Latent heat. Evaporation. Maillard reaction. And why we blot meats before we cook them.
Why do recipes recommend that we blot our raw meats dry before we cook them? One reason we’ve been told is that this will prevent the oil splattering during cooking. But that is not the most important reason.
The big reason we blot meat has to do with the Maillard reaction. The Maillard reaction begins around 150°C/300°F. Only at this temperature will the reaction kick in and start to brown our meats to give us the yummy flavors (read all about the Maillard reaction in the 1-Minute NomNom “Hot or not?“).
If there is water on the surface of the meat, the heat that would otherwise have gone into cooking and raising the temperature of the meat will now be used to heat the water instead until it evaporates.
This process involves latent heat, which is the heat energy required to change water (or any liquid) into steam (or any vapor), and where there is no change in temperature. In other words, the temperature on the surface stays at 100°C/212°F — the boiling point of water — which we know is too low a temperature for the Maillard reaction.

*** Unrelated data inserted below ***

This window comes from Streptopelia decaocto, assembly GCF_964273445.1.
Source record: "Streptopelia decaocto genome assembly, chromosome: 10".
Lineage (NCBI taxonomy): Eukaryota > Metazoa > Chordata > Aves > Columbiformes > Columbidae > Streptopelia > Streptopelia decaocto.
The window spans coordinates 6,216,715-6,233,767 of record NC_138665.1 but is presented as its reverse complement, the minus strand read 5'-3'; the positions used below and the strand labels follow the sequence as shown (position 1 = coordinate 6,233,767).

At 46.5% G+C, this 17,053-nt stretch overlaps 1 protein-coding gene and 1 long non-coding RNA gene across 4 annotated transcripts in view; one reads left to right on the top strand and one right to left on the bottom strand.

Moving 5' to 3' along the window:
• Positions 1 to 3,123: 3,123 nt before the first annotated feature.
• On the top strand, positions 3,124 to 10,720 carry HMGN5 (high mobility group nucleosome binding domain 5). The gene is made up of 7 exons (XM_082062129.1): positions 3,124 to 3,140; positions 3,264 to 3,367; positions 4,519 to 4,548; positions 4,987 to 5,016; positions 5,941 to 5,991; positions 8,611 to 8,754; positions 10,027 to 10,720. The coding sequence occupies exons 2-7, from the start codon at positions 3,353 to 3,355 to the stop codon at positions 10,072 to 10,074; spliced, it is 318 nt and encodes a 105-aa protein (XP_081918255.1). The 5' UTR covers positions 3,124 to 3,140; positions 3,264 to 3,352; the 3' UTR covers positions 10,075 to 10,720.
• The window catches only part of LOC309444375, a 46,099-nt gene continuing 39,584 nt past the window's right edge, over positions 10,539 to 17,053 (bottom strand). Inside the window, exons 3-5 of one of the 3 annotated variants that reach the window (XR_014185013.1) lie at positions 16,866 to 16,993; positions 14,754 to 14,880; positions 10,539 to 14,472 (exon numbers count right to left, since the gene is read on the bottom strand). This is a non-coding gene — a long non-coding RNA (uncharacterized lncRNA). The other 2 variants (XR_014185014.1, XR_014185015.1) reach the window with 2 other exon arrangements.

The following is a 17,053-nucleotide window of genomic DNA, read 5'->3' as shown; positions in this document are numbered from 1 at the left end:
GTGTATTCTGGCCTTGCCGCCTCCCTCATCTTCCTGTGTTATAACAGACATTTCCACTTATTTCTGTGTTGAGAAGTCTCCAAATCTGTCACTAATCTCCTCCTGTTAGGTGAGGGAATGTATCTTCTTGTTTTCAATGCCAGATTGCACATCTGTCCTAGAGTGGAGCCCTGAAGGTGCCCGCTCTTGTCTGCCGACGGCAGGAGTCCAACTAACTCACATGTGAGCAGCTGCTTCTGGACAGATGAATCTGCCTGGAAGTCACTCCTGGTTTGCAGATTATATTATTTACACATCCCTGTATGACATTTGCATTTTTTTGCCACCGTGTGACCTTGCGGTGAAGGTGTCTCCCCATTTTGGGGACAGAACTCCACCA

If we don’t blot, cooking will take longer because the water has to evaporate first. We may not be able to brown the meat (some call this searing) as well to create the delicious flavors unique to the Maillard reaction, and the brown crusts that make the food look and taste better. Like the mouth-watering Chinese BBQ pork (char siew) below. Yums.
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photos: in order – depositphotos/belchonock; bandd; studioDG; heinteh